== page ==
Turkey and its modern-day Ottoman-style ruler Recep Tayyip Erdogan is holding a steady course on its path towards reviving an expansionist plan to reinstate the glory days of a one-time empire.
There’s nothing new here, especially if you ask any serious political analyst who has been following Erdogan’s rise to the throne.
For years he has been declaring he would retake Ayia Sofia.
He has isolated his opponents, built up unconventional alliances, and lured the country’s business community to his side, attracting them with contracts in the energy and defence sectors.
In effect, Erdogan has mutilated his own AKP party, which has been replaced by an alliance of fundamentalists, nationalists and generally the right of Turkey’s political sphere.
In return, he has full support to deploy the Blue Homeland plan to expand Turkey’s influence in the Mediterranean by driving a rift through traditional NATO allies and pitting long-time foes Moscow and Washington against each other.
Even the EU is split along so many camps with the Turkish president betting on keeping the Union disoriented and divided so that he can keep on with his plans in Libya and Syria.
The mild confrontation that Brussels has opted for will hardly make a dent in any of Erdogan’s plans, or fortunes.
Italy has allied itself with the same group supporting Al-Sarraj while France has thrown its support, together with Egypt, behind Khalifa Haftar, withy the energy resources of Libya being the prize.
Even a special advisor to EU High Representative for Foreign Affairs Josep Borrell suggested in an opinion piece this week that “rather than banging our heads against the brick wall of mild confrontation, the time has come for the EU — via Paris, Athens and Nicosia — to opt for a U-turn, and start treating Turkey as a partner, rather than an adversary.”
In other words, Erdogan embarks on several conflicts in order to back down on some and bargain a deal in his favour.
This probably explains Borrell’s soft criticism of Turkey’s offshore exploration ambitions and belligerence in the Mediterranean, not too far off the approach of almost all his predecessors.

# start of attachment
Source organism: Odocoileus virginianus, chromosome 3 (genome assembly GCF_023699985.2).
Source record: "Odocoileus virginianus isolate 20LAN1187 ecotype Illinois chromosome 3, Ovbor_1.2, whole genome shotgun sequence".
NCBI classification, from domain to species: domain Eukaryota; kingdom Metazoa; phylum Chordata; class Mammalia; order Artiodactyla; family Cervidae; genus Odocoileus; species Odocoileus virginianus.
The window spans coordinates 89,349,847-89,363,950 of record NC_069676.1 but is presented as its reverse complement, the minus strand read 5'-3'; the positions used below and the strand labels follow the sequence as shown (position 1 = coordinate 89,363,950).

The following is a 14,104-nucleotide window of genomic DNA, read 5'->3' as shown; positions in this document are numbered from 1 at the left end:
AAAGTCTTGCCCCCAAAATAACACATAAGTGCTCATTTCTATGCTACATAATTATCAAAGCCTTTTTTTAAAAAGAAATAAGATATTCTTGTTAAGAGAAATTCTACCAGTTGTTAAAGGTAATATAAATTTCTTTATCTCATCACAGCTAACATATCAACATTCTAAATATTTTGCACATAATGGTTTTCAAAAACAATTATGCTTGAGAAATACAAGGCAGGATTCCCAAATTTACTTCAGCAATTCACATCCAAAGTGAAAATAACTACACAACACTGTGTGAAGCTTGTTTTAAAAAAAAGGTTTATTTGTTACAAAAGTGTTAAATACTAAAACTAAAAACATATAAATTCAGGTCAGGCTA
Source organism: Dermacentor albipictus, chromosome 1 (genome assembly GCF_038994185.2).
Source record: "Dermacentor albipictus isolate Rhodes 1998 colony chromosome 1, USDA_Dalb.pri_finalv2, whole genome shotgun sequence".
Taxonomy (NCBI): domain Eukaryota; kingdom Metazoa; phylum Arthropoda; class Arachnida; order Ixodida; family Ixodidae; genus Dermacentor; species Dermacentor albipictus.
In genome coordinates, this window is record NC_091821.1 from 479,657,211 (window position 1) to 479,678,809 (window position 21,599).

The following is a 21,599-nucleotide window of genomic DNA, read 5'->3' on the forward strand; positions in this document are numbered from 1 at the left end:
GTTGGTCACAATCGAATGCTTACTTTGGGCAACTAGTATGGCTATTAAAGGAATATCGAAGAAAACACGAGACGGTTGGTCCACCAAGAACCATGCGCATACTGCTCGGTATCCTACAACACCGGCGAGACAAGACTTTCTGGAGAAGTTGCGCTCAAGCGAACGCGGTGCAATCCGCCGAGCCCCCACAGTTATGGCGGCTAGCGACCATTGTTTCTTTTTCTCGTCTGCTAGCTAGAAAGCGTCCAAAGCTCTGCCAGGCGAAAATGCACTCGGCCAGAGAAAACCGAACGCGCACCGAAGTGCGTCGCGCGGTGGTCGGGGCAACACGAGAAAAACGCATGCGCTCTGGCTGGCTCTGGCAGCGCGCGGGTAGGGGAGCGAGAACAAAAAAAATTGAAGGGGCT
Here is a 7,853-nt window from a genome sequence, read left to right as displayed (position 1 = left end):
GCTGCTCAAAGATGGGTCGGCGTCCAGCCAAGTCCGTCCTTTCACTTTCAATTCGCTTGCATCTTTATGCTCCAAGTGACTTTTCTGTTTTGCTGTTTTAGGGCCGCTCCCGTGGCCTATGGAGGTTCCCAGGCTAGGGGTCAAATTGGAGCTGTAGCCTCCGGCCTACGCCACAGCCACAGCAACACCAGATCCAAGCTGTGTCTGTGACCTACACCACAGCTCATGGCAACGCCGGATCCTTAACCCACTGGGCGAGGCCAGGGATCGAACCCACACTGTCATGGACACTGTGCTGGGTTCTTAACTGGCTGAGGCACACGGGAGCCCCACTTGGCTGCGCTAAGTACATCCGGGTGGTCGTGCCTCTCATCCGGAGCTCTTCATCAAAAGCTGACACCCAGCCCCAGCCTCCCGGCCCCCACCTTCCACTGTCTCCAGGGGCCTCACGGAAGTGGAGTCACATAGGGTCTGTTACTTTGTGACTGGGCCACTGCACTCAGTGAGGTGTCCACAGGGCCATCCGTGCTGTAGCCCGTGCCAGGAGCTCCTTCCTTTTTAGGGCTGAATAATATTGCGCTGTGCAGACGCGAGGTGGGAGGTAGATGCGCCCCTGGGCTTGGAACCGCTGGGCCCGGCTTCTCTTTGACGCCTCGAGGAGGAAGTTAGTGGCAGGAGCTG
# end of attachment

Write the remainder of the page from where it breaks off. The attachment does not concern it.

The solution is not whether Erdogan wants to be crowned emperor someday, but what can be done to put out the fires blazing on different fronts, allowing Turkey to proceed as it does today.
Nobel economist Jeffrey Sachs has argued that peace needs to be found in many countries, chief among them being Syria, where the situation has gone beyond a humanitarian disaster, clearly spilling over into Lebanon, Israel sitting on the sidelines, believing that a decimated Syria is in its favour.
The irony is that Israel very often allies itself with Ankara satellite state Azerbaijan, despite the theatrics of conflicts with Turkey, dating back to heated words between Erdogan and Shimon Peres, resulting in the historic walk-out from the Davos forum.
Egypt very rightly is pushing for a peaceful resolution to the Libya conflict, if possible, while preparing itself in case Turkey tries to redraw the Middle East map.
It has other issues to worry about, such as protecting its energy resources, keeping the Suez Canal safe and resolving the Nile water standoff with Ethiopia that wants to build a dam that could dry up Egypt.
Europe should reconsider its role in the flaring region and take an active part in helping to rebuild the Middle East.
The sooner peace is achieved on as many fronts, the sooner Erdogan will become expendable by those who keep him in power.